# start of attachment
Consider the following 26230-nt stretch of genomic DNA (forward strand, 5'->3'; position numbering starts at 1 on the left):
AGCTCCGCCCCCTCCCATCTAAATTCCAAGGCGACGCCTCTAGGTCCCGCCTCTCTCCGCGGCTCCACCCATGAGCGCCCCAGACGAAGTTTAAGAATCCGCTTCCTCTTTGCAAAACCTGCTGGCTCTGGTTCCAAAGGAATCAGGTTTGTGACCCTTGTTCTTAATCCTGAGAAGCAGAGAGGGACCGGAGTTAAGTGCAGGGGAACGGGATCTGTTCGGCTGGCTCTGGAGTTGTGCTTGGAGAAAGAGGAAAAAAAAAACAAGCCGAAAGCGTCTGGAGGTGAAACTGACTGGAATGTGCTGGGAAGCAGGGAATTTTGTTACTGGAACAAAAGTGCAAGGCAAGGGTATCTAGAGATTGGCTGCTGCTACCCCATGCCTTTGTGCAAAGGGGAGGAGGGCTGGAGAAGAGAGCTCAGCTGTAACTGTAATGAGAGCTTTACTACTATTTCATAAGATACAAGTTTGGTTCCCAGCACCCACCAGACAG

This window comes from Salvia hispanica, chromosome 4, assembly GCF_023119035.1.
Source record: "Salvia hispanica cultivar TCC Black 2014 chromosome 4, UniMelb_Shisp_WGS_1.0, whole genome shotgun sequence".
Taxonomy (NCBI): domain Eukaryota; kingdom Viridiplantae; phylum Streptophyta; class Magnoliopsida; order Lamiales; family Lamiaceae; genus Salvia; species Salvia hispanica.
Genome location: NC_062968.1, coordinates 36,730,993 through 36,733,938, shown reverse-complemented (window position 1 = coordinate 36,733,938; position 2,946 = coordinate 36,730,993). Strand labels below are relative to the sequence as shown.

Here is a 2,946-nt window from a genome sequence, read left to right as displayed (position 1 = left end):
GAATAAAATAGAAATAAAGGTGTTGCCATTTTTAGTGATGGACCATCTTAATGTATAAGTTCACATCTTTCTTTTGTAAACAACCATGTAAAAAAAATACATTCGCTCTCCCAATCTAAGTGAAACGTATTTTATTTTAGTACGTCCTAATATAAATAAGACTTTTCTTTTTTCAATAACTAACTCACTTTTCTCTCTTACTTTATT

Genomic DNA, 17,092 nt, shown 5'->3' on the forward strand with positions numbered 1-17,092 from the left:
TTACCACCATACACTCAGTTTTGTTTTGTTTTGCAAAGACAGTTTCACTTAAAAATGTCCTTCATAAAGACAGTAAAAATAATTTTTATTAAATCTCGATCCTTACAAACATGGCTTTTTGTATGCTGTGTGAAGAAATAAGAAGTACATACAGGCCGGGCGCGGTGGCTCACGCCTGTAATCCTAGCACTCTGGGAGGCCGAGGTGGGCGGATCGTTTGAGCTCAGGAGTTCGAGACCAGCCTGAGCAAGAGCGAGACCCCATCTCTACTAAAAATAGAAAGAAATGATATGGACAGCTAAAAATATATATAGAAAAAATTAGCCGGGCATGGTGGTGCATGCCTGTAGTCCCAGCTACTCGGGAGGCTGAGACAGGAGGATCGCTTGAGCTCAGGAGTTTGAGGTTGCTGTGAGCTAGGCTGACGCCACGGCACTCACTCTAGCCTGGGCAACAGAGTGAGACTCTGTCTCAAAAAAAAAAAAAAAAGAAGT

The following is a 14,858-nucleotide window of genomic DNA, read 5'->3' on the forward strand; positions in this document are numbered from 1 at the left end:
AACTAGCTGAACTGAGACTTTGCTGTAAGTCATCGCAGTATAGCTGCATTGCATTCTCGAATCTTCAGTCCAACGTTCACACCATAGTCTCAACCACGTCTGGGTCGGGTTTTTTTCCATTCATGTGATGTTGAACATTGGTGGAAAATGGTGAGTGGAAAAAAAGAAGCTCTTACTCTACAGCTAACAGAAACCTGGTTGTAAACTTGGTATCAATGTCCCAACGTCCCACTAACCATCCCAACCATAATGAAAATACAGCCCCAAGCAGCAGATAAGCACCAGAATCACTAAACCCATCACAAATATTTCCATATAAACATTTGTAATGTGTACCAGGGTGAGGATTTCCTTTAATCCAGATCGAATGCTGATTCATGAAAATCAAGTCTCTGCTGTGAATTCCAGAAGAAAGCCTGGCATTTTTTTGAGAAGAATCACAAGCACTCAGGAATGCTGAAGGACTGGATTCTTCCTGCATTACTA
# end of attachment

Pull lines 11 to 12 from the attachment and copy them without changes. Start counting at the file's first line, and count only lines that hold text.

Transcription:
The following is a 14,858-nucleotide window of genomic DNA, read 5'->3' on the forward strand; positions in this document are numbered from 1 at the left end:
AACTAGCTGAACTGAGACTTTGCTGTAAGTCATCGCAGTATAGCTGCATTGCATTCTCGAATCTTCAGTCCAACGTTCACACCATAGTCTCAACCACGTCTGGGTCGGGTTTTTTTCCATTCATGTGATGTTGAACATTGGTGGAAAATGGTGAGTGGAAAAAAAGAAGCTCTTACTCTACAGCTAACAGAAACCTGGTTGTAAACTTGGTATCAATGTCCCAACGTCCCACTAACCATCCCAACCATAATGAAAATACAGCCCCAAGCAGCAGATAAGCACCAGAATCACTAAACCCATCACAAATATTTCCATATAAACATTTGTAATGTGTACCAGGGTGAGGATTTCCTTTAATCCAGATCGAATGCTGATTCATGAAAATCAAGTCTCTGCTGTGAATTCCAGAAGAAAGCCTGGCATTTTTTTGAGAAGAATCACAAGCACTCAGGAATGCTGAAGGACTGGATTCTTCCTGCATTACTA